Milky Way Watercolor Landscape | Jessica Panzarino | Skillshare

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Taught by industry leaders & working professionals
Topics include illustration, design, photography, and more

Watch this class and thousands more

Get unlimited access to every class
Taught by industry leaders & working professionals
Topics include illustration, design, photography, and more

Lessons in This Class

10 Lessons (1h 11m)
    • 1. Intro

      0:53
    • 2. Materials

      4:00
    • 3. Basic Techniques

      7:49
    • 4. The Milky Way

      9:56
    • 5. Stars

      10:05
    • 6. Landscape

      9:19
    • 7. Final Project Layer 1

      9:54
    • 8. Final Project Layer 2

      4:59
    • 9. Final Project Layer 3

      13:04
    • 10. Final Thoughts

      0:40
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17

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About This Class

With this class, any watercolor artist ranging from beginner to advanced will be able to use different techniques and methods to create a beautiful and unique milky way landscape painting. Please be sure to share your final project once you've completed the class! :)

Meet Your Teacher

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Jessica Panzarino

Watercolour and lettering artist

Teacher

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Transcripts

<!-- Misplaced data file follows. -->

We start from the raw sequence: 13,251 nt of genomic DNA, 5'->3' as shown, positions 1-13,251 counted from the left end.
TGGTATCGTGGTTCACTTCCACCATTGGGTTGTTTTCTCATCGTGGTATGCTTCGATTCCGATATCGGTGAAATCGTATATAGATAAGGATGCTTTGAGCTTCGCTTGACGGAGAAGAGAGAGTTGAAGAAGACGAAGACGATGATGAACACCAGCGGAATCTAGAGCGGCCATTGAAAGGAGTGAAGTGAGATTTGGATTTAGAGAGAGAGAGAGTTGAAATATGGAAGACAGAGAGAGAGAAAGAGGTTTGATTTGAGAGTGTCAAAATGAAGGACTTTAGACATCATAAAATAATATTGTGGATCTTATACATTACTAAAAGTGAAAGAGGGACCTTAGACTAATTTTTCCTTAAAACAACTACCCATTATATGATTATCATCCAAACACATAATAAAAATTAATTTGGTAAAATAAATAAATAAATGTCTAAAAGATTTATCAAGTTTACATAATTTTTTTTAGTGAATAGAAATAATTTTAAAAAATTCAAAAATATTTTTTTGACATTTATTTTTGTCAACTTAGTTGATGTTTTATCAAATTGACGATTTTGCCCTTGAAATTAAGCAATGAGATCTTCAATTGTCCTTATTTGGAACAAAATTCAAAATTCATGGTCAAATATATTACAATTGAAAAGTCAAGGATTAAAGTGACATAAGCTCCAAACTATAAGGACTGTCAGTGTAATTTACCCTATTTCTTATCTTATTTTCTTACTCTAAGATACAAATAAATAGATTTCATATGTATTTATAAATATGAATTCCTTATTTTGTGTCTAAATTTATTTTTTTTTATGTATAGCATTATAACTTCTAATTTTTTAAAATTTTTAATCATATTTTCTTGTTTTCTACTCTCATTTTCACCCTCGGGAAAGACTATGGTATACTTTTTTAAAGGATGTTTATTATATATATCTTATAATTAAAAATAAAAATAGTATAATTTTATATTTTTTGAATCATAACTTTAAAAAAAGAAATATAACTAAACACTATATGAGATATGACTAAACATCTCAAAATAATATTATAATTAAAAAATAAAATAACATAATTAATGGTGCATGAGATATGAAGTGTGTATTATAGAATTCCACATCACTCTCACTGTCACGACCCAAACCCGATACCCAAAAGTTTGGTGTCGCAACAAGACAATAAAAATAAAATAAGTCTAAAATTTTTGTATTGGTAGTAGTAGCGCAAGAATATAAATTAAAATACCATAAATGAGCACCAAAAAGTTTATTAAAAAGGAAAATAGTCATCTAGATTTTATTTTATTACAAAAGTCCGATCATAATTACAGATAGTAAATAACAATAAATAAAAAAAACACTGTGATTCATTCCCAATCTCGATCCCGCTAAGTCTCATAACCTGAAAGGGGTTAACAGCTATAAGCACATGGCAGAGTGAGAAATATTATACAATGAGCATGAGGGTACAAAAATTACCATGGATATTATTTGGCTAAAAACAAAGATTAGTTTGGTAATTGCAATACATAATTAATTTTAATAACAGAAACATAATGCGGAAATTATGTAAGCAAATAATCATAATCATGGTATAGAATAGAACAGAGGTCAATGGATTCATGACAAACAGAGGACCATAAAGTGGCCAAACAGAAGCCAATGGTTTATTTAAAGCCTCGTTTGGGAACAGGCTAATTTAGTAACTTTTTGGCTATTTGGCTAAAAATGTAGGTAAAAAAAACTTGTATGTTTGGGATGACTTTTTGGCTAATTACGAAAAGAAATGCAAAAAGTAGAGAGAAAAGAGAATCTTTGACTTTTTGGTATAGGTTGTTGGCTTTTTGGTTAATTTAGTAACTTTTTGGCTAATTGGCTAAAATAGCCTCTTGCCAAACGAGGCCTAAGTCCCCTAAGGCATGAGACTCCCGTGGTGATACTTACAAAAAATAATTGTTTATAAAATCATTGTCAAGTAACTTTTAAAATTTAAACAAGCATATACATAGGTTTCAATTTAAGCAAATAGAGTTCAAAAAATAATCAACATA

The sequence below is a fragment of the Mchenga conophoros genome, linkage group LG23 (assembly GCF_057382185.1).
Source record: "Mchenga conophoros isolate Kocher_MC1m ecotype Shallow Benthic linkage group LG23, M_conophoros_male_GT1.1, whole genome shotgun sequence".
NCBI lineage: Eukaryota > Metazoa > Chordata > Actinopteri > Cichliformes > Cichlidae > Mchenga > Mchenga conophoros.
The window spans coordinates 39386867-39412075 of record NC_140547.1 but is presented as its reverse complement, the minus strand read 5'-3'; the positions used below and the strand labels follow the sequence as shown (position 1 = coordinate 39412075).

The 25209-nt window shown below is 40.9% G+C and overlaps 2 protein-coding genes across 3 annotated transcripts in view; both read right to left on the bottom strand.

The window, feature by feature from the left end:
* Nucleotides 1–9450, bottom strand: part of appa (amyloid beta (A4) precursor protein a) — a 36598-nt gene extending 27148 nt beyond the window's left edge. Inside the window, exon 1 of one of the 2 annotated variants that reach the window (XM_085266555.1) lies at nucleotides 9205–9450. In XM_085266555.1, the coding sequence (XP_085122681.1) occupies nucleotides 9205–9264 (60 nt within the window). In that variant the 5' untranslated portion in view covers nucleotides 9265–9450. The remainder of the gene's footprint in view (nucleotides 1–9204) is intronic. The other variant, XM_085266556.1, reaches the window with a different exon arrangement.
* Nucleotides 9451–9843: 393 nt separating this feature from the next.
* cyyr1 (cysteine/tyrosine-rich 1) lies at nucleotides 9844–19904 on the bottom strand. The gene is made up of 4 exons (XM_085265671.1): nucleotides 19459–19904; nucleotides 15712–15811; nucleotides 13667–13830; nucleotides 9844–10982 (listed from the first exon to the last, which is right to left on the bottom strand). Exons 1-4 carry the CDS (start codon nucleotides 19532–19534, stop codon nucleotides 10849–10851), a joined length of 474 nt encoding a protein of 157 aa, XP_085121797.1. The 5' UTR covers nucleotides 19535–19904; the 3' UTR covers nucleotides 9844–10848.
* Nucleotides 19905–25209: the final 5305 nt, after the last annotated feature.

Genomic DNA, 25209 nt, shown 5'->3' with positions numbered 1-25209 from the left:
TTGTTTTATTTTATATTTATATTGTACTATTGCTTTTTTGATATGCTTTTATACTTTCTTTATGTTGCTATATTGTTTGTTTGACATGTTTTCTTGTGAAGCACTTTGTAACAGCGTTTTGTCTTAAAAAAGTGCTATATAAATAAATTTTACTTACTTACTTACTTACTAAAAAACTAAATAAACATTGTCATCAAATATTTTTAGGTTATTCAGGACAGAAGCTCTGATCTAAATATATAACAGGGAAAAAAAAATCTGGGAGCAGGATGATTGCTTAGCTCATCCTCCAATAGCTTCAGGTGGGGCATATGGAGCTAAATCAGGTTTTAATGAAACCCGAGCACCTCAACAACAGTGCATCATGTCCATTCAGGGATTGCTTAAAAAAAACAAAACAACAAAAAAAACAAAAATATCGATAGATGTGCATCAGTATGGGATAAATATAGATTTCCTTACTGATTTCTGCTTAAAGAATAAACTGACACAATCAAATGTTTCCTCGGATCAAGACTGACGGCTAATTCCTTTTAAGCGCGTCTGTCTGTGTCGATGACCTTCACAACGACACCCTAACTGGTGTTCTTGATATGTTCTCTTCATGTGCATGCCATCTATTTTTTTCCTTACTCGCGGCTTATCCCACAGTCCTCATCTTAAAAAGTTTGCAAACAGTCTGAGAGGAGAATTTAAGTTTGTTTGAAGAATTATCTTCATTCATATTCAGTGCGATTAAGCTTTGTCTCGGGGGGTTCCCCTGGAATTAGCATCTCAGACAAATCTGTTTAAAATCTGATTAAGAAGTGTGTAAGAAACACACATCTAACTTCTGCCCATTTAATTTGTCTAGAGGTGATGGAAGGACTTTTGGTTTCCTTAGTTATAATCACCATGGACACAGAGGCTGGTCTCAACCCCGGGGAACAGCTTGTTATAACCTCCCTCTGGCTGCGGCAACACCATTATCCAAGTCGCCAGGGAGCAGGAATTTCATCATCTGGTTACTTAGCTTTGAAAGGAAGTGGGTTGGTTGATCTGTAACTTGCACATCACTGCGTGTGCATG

1. Intro: Hi. My name is Jessica from up by Panza. And this is my first ever skill shake class skill. She is an amazing platform that has really improved to I am as an artist in my favorite medium being water color. I hope that by watching this class, you can also improve as an artist. Today we will be painting a Milky Way watercolor landscape. I'm going to show a few different techniques in a few different ways to make the Milky Way on the landscape and stars. But I'd love for you to share your final project in the class project section. I'd love to give you feedback and I'd love your feedback. So let's get started. I heard you enjoy 2. Materials: OK, so let's walk through the materials that will need for these Kloss First off paper, I've got artist and student grade paper here. The artist grade is Stonehenge Echo Cold Press. It's 300 g s, um 1 £40 and it's 100%. According My Street of Piper. He's just a paper that's readily available in Australia. It's a Roeder dip, our 300 GSM as well. You can use any student paper that you want, but I would recommend using 100% cotton for the final project. But don't feel like you have to go out and buy honest, great paper, especially is starting out can be a bit expensive. The easiest way to tell if your paper is 100% cotton. Quite simply, it will say it if your pad or paper doesn't say it's 100% cotton, it's not. It's student grade. We'll also need l paints. So I've got my palette here, but I'm gonna be doing a monarch room Milky Way landscape today that I'm going to be using Indigo Blue. This is an artist grade paint. Basically, that means that there's less find up, so it's more pigment less binder, but you can buy student grade, and when you're just starting out, it works perfectly fine. You might just need more of the color to achieve the value that you want. Next, we'll need two cups of water, one clean, one dirty. Try not to mix these up, but also, if you need to refill that, go ahead. I've got a paper tell here and according, but just to soak up any water or any puddles of water, I've got masking tape to take my paper down. I've got a separate pellet just to makes my color on. I've got to paint brushes, so I've got around eight and one of my smallest brushes, which will basically just base for the Milky Way and for the traits. So just use the smallest brush that you have a lot of the brush with the finest point, which is what I'm doing with this one. I've also got a mechanical pencil and an eraser. I've got a ruler because I will rule out a couple of grids just in our practice close now for the stars. There's a few different ways you can do this, sir. I love using Doctor Ph. Mountains. Believe proof. Watch that. You can also use a white quash, which is basically in a inner Pake watercolor. So it's a bit different toe watercolor. Um, there's also a gel pin. If you would prefer to do it that way, this is a secure a jelly roll pen. In what? And I've got a truth brush. If you choose to use the toothbrush, miss a method for your stars. All right, so dark. Feel lucky. Need to go out and get any of these oddest grade materials. Your landscape will be perfectly fine on student Great uh, which is less expensive, so more cost effective. But it's completely up to you once you've got your materials were ready to get going. 3. Basic Techniques: Okay, so let's talk about our basic techniques that you will need full of this class. First off, wet on wet. Basically what this means is all creative wash of water, Sir Ole. Some water on to the paper. You want to make sure that there are no puddles, but there's a nice Shane of of a water. This is also a really good way, Teoh. See how your paints actually react in the water. So this is my indigo blue. If I drop it in, you can see how it starts to kind of burst out, which is a good little practice. Bit of an exploration kind of technique. I'll also be using this technique to actually complete Al Fadel projectile Milky Way. Make sure that you use the clean water, not the dirty water. And you can basically just lay your color in at the top and you won't get any harsh, Lloyd. So this is a really nice technique. If you want really soft lines next up with God is, uh, wet on dry. So basically want to get out color? We just do it this way. This is a good way to get like ha sh strikes, and you can add water in later. So this is old just preference. This is all just how you prefer to do it. Obviously, if you drop coloring, you're not going to get that blooming that you get from what on which strikes. This is all about pressure. So let's load out brush. Basically, just explore what it's like to paint with a lawyer pressure barely touching the paper or full pressure. This is all going to very based on what size. Brush your using. So if we use the really small brush that I've got, I can get a very light very soon Lawn, which is important technique. Four trees. But they're like Hungary a bit hotter and still get a noise thick line. So just explore what brush you have and how to get the thinnest and thinkers starts possible. So color value is essentially working from the darkest color to the lightest. That's my start, Monty. So basically, the way you want to do this is you wanna learn up with your color as much as possible, and you want to just explore how dark and how lot you can get your color and you do this just by adding water. So I'm just adding water each time until you get to the lightest value. So I'll be using. My doc has to value for the trees and I'll start Teoh do a little bit of a Grady int with the background, which leads us to radiance. So what we're going to do here is I just want to show you really quickly how to do ingredients. So you basically learned up much color as you want, and by adding water and using long strikes, you will decrease the value, and you can essentially get your wash of color to a slight as possible. You can also go back in an edge. You know more pigment, and you can go over it if you want it to be a big DACA, obviously still adding water. This is really best done went on with now, adding salts water to wash of color. Let's get a wash of water here. I'm just going Teoh we go. Just make that quite even in color with a smaller brush. If you actually load your brush with water and drop it in, you get these bursts, which are really cool technique I really, really like using this technique. It's a very natural. Um, it's very natural looking technique. Obviously, the dock your color is, the more explosive it looks. Another technique. So that's That's, um, so the salt will actually start to soak up the water. This is a very intense technique. No, show you in more detail later on, when we're practicing L Milky Ways, you don't want to remove the salt until the painting is completely dry because you will smudge everything. Uh, let's get going on to our next Kos. 4. The Milky Way: All right. So let's talk about how different ways to actually create the Milky Way. So the first thing I've done is just created a wash of color. Now, I did this using the wet on wet technique. I just forgot to press record. So, um, let's drop in some water to this wash of color for our first technique. So basically, you just drop watering in kind of a general straight line puddin. You can also use Cem what wash? Which I actually quite like using. Because you do really get that milky, uh, star effect. So just very sporadically dropping it in. So that's all those technique l second technique is actually peaking up water. So we'll start off again with a basic wash of color. So let's do that. - What ? And because this is wet on wet, you do want to try and activate Quick, have a so that the paint doesn't drive and it can be very forgiving. You don't have to do long strokes at the moment because we are just getting a base for the Milky Way. So picking up what? I'm going to be using my smallest brush and I've got my paper tell Essentially. All I'm doing is you just want to make sure that you're brushes dry and you just want o pick up water. You don't wanna do this in a straight line. It will. It will look quite unnatural. I just said unnatural. Really weird. I'm not used to speaking to myself. So it's a very large kind of effect. Would probably look a lot better with a doctor background. So it just depends what you like to do. You can actually go back in. And I'm what, actually going back human with a docker background just to show you keep in mind, I can only do this because my water is my pages. Still, with my pain had dried already, I wouldn't be able to go over this again and show you. All right, so a clean brush. You do want Teoh clean your brush off every couple of strikes. Otherwise you will essentially just be moving pigment around and you're not getting the effect that you want. This is a very subtle effect. So don't feel like you a doing it roll. You kind of just have to keep going. And so you happy with it? Which is one of the reasons why this is not my preferred method of Milky Way. My paper is starting to get probably a bit too dry toe. Continue going, but you would generally early guard. You know, in one line it's just a little bit garner babies here on this side of the pipe because it's to be whipped. All right, so the next technique is getting so now you want to be quite careful with this because it is very intense. If you want that intense look, bio. Maine's go for it. So let's lay down this color. So see how my water is actually starting to pull up here. You just get your paper tell you just because your water will your water color will begin to just sit on top of the water. It actually worry. Go into the paper and it's not. It's not nice you don't want. I'm just going in with a beautiful color. You can see how I have got a bit of a radiant here, sir. I've got some salt likes here. You don't want to use a lot because you'll see it's quite intense. So you just wanted to it in the general line, maybe a couple of rounds. Most important thing here now is Don't touch it if you move any of this. So while anything is still wet, you will spread the pigment around. Well, sure, you here. So I've moved the salt off off the paper when it was true. Whip and you can actually see I've smudged the pigment of smudged the color. So, yeah, you really don't want to do that. You can also see how intense this can bay say there's intense bursts where it's actually taken, all of the water out and all of the pigment out. That's what you're going for. But I just want you to know that these technique will get you these really intense bursts. So you just want to let that guard and come back to it when it's 100% dry. Now that we've got our Milky Way is done, let's work our vote to the next video and dual landscape pages 5. Stars: So let's move on to our stars. There are a few different ways to do this. I'm going to walk you through each way just on the Milky Way's that we've already created so that you don't use up another piece of paper. So the 1st 1 I'm going to do this. I'm going to use bleed proof. What? Have. Like I said before, you can also use a wash. So this is really thick. So what I'm gonna do is I'm going to grab an amount off this. Why? And just putting one of my wells. I'm going toe edge some water to it. I thought I had an eyedropper tool here. I don't know where that school. So basically, just pick up some water with your brush and at some water, just so it it's a big enough and all you basically want to do for these technique, which will be just using our paintbrush, is toe. Hold your brush and just tough it, and you can see that it's a very, um, scattered way to do the stars, which I think looks most natural. It's messy. I'm not gonna lie, but it's not as messy as some other techniques, which we'll get to in a minute. So you just want to do as many layers as you want. I think that looks alright for for new. Every piece is different, so I might change my mind. By the time the photo project comes around, let's go on to our next way of doing this, which is I'm going to do it with gel pin. Now you can see how intense this salt effect is. So just really think of what effect you do you want for your Milky Way before you go ahead and do it for the final project. So with gel pens, the secure a gel pen is a really good one. It's very opaque. This is a very organized way off doing your stars. It's time consuming. But if you would like it to be organized, this is probably the best way. So you've got some biggest stars that you can do and then you can just go in and do small stars. I like to be in control in a lot of areas of my life, but this is one that I'm happy to kind of bypass. Um, I think it's a bit too time consuming, but this is very much a case of each to their own. All right, Next technique we're going to do is the truth brush technique. Now this is a really I say it's a really quite a missing way off doing this, but you do get a pretty nice effect. So I'm just adding some water, too. My blade proof What there might even at some more, please. Proof. What into that? So you basically want to do is just pick up with your toothbrush and you just want to move the bristles like this. If you're too close to the paper, you will get like bursts, which is good for the Milky Way. But you want to try be a bit more sporadic. You also get very fine stars. It's all about what effect you want at the end of the day. If that's what you want, that's the probably the best way of doing it. So for the last square, I actually want to show you what it looks like when you lay down stars into a wet background. This is really grateful layers. It gives these really nice effects. Sorry, I'm going to start with just a layup off my color. Thank you. No, this needs to be perfect. Don't worry about the edges. This is just a just say you can say all the different ways of doing each different step. I might make it a bit dark. Just form or contrast. Personally, I always add these background stalls in my first layer. Um, this has to be done wet on wet. It will not work. Um, the same way any other way. Basically, if you think it does, let me know. I'd love Teoh. Try different ways. We are all always learning. So basically, you just want to get the color or the what? Onto your brush and just again tepid or just any way you want. I prefer to do it this way. As I said, you don't need to do heaps. This is just for that background star effect. Which looks really cool, sir. I'm going to drive the snow and I'll show you what it looks like. What? It's dry. Okay, sir, I've just dried my page with a hair dryer. And the reason I love doing background stars is because you get this glowy effect and I think that looks amazing. I we'll show you in more day telling the final project because it's going to be larger. It's gonna be easy to see, but I'll go into, like, the largest spots, and I'll add all animals. Does, Um, just so it looks like it's the star that's glowing. I also wanted to show you bright shooting stars and shining stars. So shootings does essentially. All you do is you just find a little, um, area You want your shooting stuff to be in, and with a small brush, you essentially just flick it away from you. You do want it to be on quite an angle. If you were to do it straight, it just weren't look natural for a shooting stuff. Uh, it's a bit hard to see in the video, but this pin has a really fine point, and all I like to do is taking advantage of that point, and I'm barely touching the paper. I just do across. You can leave it like that, or you could do a cross in the middle. A swell. It looks nice to have some metal like this, and then some that just the course. And so that's how we do all Stella's 6. Landscape: so forth. E landscape elements. You want quite a dark value off your water color. Sometimes I do actually use the quash, which is an opaque water color. But because I want to do a monochrome milky way, I'm just going to use a really dark value off my finger. So first off, I'll show you how to do. Uh, let's do the hills. Essentially, all you want to do is just a very rough, uh, outlaw. And I should say, and then adding water procedure, Tiffany. Harsh lines. If address too quick and then you can go in and Advil color, this could be a stock is you want hers, Ladas You want You can keep the top quite duck and go, Liza. It's all personal preference, and I'm going to add another hill just here and then just adding some more pigment up the top here just to make a Dhaka. So that's a really simple technique to do quite started mountains with mountains. You want to make sure that it doesn't look too structured. You really want to make sure that it's rough. If you need Teoh, use a pencil just to get a bit of an outline. Go for it. Do whatever feels most comfortable for you, sir. I'm going to start off here, you know, to another Or to a few mountains. We just do one that goes off to the side. So now I'm just going to feel those in. I really like the silhouette. Look, So I wanted to be quite dark, and you do want to act quite fast because this is no went on dry. So if you're colored dries, you are going to see a line. Okay? No trees with trays. All usually just dio a ground. Um, just a basic ground. So I've got something to work on. So it's gonna really talk curry, remember, this is all just practice at the moment, so please don't overthink this now. We might really small brush. I'm going to pick up sim pigment. You don't want to pick up a lot. I'd go so far as to suggest once you've got it on your brush, even just a couple strikes in your pellet will make sure that any excess water has been taken off. So you want to do just a straight line and then very sporadically, just Deb, you'll brush just the end of the brush. I'm not putting a lot of pressure. It'll all the way down to the ground. The trees convey as a fool, or a spots is you like and different sizes. Give a nice depth to the painting lto spots when he'll make it to be large to see I haven't taking the excess water off. And now I've got quite a thick branch. So that one I will have toe, you know, make it a bit of full of tree. The great thing about traces well is that there are so many ways to create depth. So you couldn't go for still a dock value, but a little bit lot. Um, just so you can go dot com and then when you go Bucky and it looks like you've got thes trays further away, then this tree keep in mind that watercolor does dry a lighter. So let's get a really doc tree here. I'd say the more you think about where to place the branches and the leaves, I think it looks less natural, so try not to overthink it. That's just my advice and definitely explore with different sizes and different values you could do a whole layer of trees in quite a lot of value and then just keep going over and over and over it, which gives a really cool forest effect. And there are so many different ways to actually do trees. So just explore. You can review brush side to side, and it's a very straight like a 0.3, actually, or you can make it very, um, Swee'pea. So it's almost like you're flicking your brush up, which looks very much like a Christmas tree. So, yeah, just depends what you like and you could find your own way that works for you and just stick with it. So there's a hell. We create our landscape elements. Now let's get on to our final project. 7. Final Project Layer 1: welcome to the last video in this tutorial. Our final project. So I'm using Feaster unhinge 100% cotton paper. This is actually a block, so it's taped down on the side so that it doesn't warp. If you don't have a block, you can just use, um, paper and just tape it down with mosque in type. The reason you do that is because paper the paper will walk. The masking tape helps combat that. Now, I wanted to show you this painting because I've actually done this on student grade paper, and I just did. This is a draft for this class, and you can say that it looks just fine on student Piper. And I wanted to show you this so that you know that you don't have to go out and buy expensive artist grade paper to get a beautiful painting. So please don't feel scared to Houston student paper on your final project, Sir. Full this project for the first wash of color. I'm actually going to use this brush, which I just brought from my local stationary store. I just find it a lot easier to do washes on laja paces of paper using this. I'm also pretty lazy, so that might be it. All right. So let's get our wash of water again. You don't want to make the paper too wet. The good thing about blocks is that you can you can move it around so that you can see how much shame there is. But if you don't, you just move your board around whatever you have must down your paper, too. And you can see what the Shane is like. I don't know if you can see it properly in this video, but you essentially just want to make sure you don't have any puddles of water. And if you do, you can just move it around the paper. Or if it's really too much, he can just pick it up with your brush so I can see that I've got a little bit of a puddle of the top. Yes, I'm just going to bring that down, and I'm happy with that. All right, so let's leg down. Alcala. Do you want this to be quite dark? So I'm going to be using quite a bit of water, which is why it's important to the user block or to mask down your paper with your tape. And I like Teoh, prepare my paint in a separate palate just so it's ready to go. Having said that, I've got my pellet with the paint close by so that I can make more if I need. All right, so let's start to bring use color down, Going to add more pigment off the top here. So I'm just going a dropping pigment from the very top. And you what do you use a large brush for this? Sir, you can probably go for the largest brush that you have. If you're using a piece of paper this big, I do very much believe in kind of, you know, work with what you've got set of mind. Because I especially when I started out with water colors, I didn't have a lot how to really make do with what I heard at home. And sometimes you can't afford to go out and by any things, just because someone has told you to. So let's get Cem. Let's get to the top of this Darko. As I said before, you do wanna work quite fast because your paper will start to dry out. Just gonna add some color here. This doesn't need to be perfect, because I will be painting over this bottom area. So now I'm going to start to drop in color, uh, water to create the Milky Way going todo in some of my bleed proof. What? No. If you have looked at reference photos for your Milky Way, you notice that there is still dark patches. So you don't want this toe old. Just be white. You can't even go back in with sim pigment if you like, and drop it in here and there to achieve that effect. Play around me that have fun with it. I think it's a really fun technique. Whether you're learning watercolor, whether you're already experienced, well, you feel like you're quite experienced. So I'm going Teoh, get a hair dryer and dry this layer. I'm not coda subjected to the noise, so I'll be back in a second. But I will actually add since does before I forget. Yes, sir. Let's get out, Blake proof. Watch just watering it down. Because, as I said before, it's quite big. I'm trying to avoid this bottom area because that's where I'll be putting my landscape and I've noticed with the bleed proof wide is what I've noticed is that it can actually just kind of come through because it's so strong. I'm also going to intentionally adding ink, toe a few areas. This is world do Cem Bright stars for it. I'm gonna get these dried and we'll be back in a second. 8. Final Project Layer 2: Okay, so now that my first layer is dry, I'm going to add in my second layer of stars. So for this, I'm actually just going to use a scrap piece of paper. I'm just going to cover up this Boston area. So as before, I've got my leakproof white on my paintbrush and I'm just going Teoh do this as many times as I feel is necessary. And until I'm happy, um, I am going to try and focus a lot of stars in the Milky Way because, after all, that's what the Milky Way is. - Okay , I think I'm happy with that. I said a few more here. I'm going to do some of my bright stars as well, sir, on these little intentional, uh, Chloe stars. That is where I'm going to do my bright stars, sir, I'll put a little a little bit of ink on the page and barely touching my paper. I'm doing the cross. - And this one. I might just add just across, um, just the two lines just to change it up a little bit. Now I'm left handed. As you can say, Sorry if I haven't started from right to left. arm constantly moving my paper around. Sorry, apologies and just bear with me and I'm going to go in and just at a center to some of these large, glowing stars, we're really nice effect. Also, don't feel like you can't go in with a gel pin to do any of this. I am. Sometimes I do go in and use a gel pin just because sometimes with your brush, you don't get a perfect circle. I might just do a shooting star here and maybe one more, have you? All right, I'm going to drive this layer as well, and then we'll get working on the landscape. 9. Final Project Layer 3: All right, so let's get started on the landscape section of this final project. So I'm going to do trees. They're my favorite thing to do. So I'm going to add just a flat kind of flat ground to the base of this painting. - And as I said before, you do want to work a bit faster here because this is wet on dry. If you feel that this isn't docking off, don't stress because you can guard back in on dark in this up. Once you've done your final trees, which I usually do all just go back, you know, make it the same value as much trees like Sorry, I'm just being a bit of a perfectionist year. So I've got my small brush, and I'm just going t get not a very dark value to start with, because I do want to put in some background trees and I want you to see what that looks like. Sir. Start with some here. I'm not gonna make them very big. And as I said before, I'm really not overthinking them. - I find that I do have to remind myself to not make them all the same height. Um so just pay attention to how you actually forming the trees. If they're all the same heart, you know, it's not going to look to natural. But if that's what look you're going for, then go for it. So, Mercer, these trees in the background layer I'm going to make quite small. But I'll do a couple larger ones, um, off to the side. So maybe hero do a bit of a larger, and I do like to take the tree, um, you know, right down to the base and also a little bit of a tip for you. Don't leave your brushes in a full cup of water. That's what I've done with this one. And it's actually starting to pill off like I can't even tell you what size this is. And this is my favorite brush to do trees. Well, I can tell you is that it's around. That's literally all that I can see on this brush. All right, so I think we're done without first layer. So I'm going to get a little bit more appeasement and put it into my palate, and I'll start to do some more trees. I will probably do another layer to finish with. Sir, this will be my second layer of trees. This is really going to create nice depth. So I do suggest taking the time to do this and just continue to vary the sizes and don't feel like you can't slightly overlap. I think that just adds another layer of depth. So more edge one right here. Now, these are going to draw very quickly because it's more pigment than it is water. So I don't need to dry this with, you know, ahead a hair dryer or any kind of hate tool because they're already dry essentially. And on my edge lunch one here. So you can say that I'm literally just dubbing the paper rush in a downward motion. I think that's all good for that layout. So now I'm going Teoh, basically just work straight out of my pellet so that I know I'm getting the doctors to value that I can for these final layer of trees, and then I will gird over this bottom area, um, with the same value. So making some of the trains of its pose, I'm going to put, um, nice big one here, - and I think a couple more trees and then I'm done. Sir, I'll make another another large one here. Just so these large when I already have. Doesn't want to, um, learn Lee out of place. And one more here. And I've accidentally just planted some ink on this pace. Just there. Uh, that's okay. We'll make mistakes. The one more here, I think I'm just going to get my large brush new, and I'm going to make this ground a darker value, - sir . Thank Koroma is done. Once I've done this very guy, and that is my final project. 10. Final Thoughts: we've made it to the end of my Milky Way. Would a color landscape class. I hope you've had a great time watching. And I heard people at some cool tips and tricks to make your own Milky Way landscapes something similar to the ones that I've created here. I would really love to see your artwork. If you do create anything, please share it with May in your class project section of love to see what masterpiece you come up with. And I'd love any of your feedback. I'm really excited to have released this class, and I can't wait to see what you guys create.